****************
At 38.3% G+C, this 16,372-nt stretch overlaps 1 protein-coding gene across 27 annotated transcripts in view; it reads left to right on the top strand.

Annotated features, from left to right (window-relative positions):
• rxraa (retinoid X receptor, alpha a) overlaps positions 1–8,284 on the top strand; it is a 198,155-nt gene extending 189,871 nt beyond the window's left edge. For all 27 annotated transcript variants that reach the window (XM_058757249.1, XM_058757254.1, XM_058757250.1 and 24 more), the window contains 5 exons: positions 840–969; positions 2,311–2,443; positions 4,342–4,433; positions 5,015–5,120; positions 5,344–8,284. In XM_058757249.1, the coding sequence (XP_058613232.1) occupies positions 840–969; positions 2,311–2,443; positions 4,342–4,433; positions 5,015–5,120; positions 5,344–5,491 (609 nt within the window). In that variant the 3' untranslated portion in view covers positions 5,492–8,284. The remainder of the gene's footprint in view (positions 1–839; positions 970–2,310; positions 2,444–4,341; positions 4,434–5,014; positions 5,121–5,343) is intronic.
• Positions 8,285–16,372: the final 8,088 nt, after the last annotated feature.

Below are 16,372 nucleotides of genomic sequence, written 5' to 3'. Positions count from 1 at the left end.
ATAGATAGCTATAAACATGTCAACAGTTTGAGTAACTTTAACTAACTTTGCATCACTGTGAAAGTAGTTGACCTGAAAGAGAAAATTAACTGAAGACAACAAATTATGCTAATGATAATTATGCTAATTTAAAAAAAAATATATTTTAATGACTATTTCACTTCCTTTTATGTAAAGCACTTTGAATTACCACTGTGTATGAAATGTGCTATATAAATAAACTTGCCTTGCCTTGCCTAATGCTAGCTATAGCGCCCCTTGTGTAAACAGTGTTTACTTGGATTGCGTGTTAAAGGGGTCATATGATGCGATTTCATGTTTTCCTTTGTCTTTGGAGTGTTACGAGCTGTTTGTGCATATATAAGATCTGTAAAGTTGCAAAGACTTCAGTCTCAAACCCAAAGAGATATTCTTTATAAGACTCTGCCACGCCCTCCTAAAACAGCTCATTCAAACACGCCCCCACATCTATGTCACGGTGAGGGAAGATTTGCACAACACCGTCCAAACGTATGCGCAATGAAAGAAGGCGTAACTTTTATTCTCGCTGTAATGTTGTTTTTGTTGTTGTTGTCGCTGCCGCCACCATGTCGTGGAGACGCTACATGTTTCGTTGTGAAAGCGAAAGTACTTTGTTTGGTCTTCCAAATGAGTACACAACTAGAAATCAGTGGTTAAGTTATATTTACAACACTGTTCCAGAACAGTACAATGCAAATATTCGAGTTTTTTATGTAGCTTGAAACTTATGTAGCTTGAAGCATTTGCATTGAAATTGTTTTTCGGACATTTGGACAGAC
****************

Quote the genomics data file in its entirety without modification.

At 38.3% G+C, this 16,372-nt stretch overlaps 1 protein-coding gene across 27 annotated transcripts in view; it reads left to right on the top strand.

Annotated features, from left to right (window-relative positions):
• rxraa (retinoid X receptor, alpha a) overlaps positions 1–8,284 on the top strand; it is a 198,155-nt gene extending 189,871 nt beyond the window's left edge. For all 27 annotated transcript variants that reach the window (XM_058757249.1, XM_058757254.1, XM_058757250.1 and 24 more), the window contains 5 exons: positions 840–969; positions 2,311–2,443; positions 4,342–4,433; positions 5,015–5,120; positions 5,344–8,284. In XM_058757249.1, the coding sequence (XP_058613232.1) occupies positions 840–969; positions 2,311–2,443; positions 4,342–4,433; positions 5,015–5,120; positions 5,344–5,491 (609 nt within the window). In that variant the 3' untranslated portion in view covers positions 5,492–8,284. The remainder of the gene's footprint in view (positions 1–839; positions 970–2,310; positions 2,444–4,341; positions 4,434–5,014; positions 5,121–5,343) is intronic.
• Positions 8,285–16,372: the final 8,088 nt, after the last annotated feature.

Below are 16,372 nucleotides of genomic sequence, written 5' to 3'. Positions count from 1 at the left end.
ATAGATAGCTATAAACATGTCAACAGTTTGAGTAACTTTAACTAACTTTGCATCACTGTGAAAGTAGTTGACCTGAAAGAGAAAATTAACTGAAGACAACAAATTATGCTAATGATAATTATGCTAATTTAAAAAAAAATATATTTTAATGACTATTTCACTTCCTTTTATGTAAAGCACTTTGAATTACCACTGTGTATGAAATGTGCTATATAAATAAACTTGCCTTGCCTTGCCTAATGCTAGCTATAGCGCCCCTTGTGTAAACAGTGTTTACTTGGATTGCGTGTTAAAGGGGTCATATGATGCGATTTCATGTTTTCCTTTGTCTTTGGAGTGTTACGAGCTGTTTGTGCATATATAAGATCTGTAAAGTTGCAAAGACTTCAGTCTCAAACCCAAAGAGATATTCTTTATAAGACTCTGCCACGCCCTCCTAAAACAGCTCATTCAAACACGCCCCCACATCTATGTCACGGTGAGGGAAGATTTGCACAACACCGTCCAAACGTATGCGCAATGAAAGAAGGCGTAACTTTTATTCTCGCTGTAATGTTGTTTTTGTTGTTGTTGTCGCTGCCGCCACCATGTCGTGGAGACGCTACATGTTTCGTTGTGAAAGCGAAAGTACTTTGTTTGGTCTTCCAAATGAGTACACAACTAGAAATCAGTGGTTAAGTTATATTTACAACACTGTTCCAGAACAGTACAATGCAAATATTCGAGTTTTTTATGTAGCTTGAAACTTATGTAGCTTGAAGCATTTGCATTGAAATTGTTTTTCGGACATTTGGACAGAC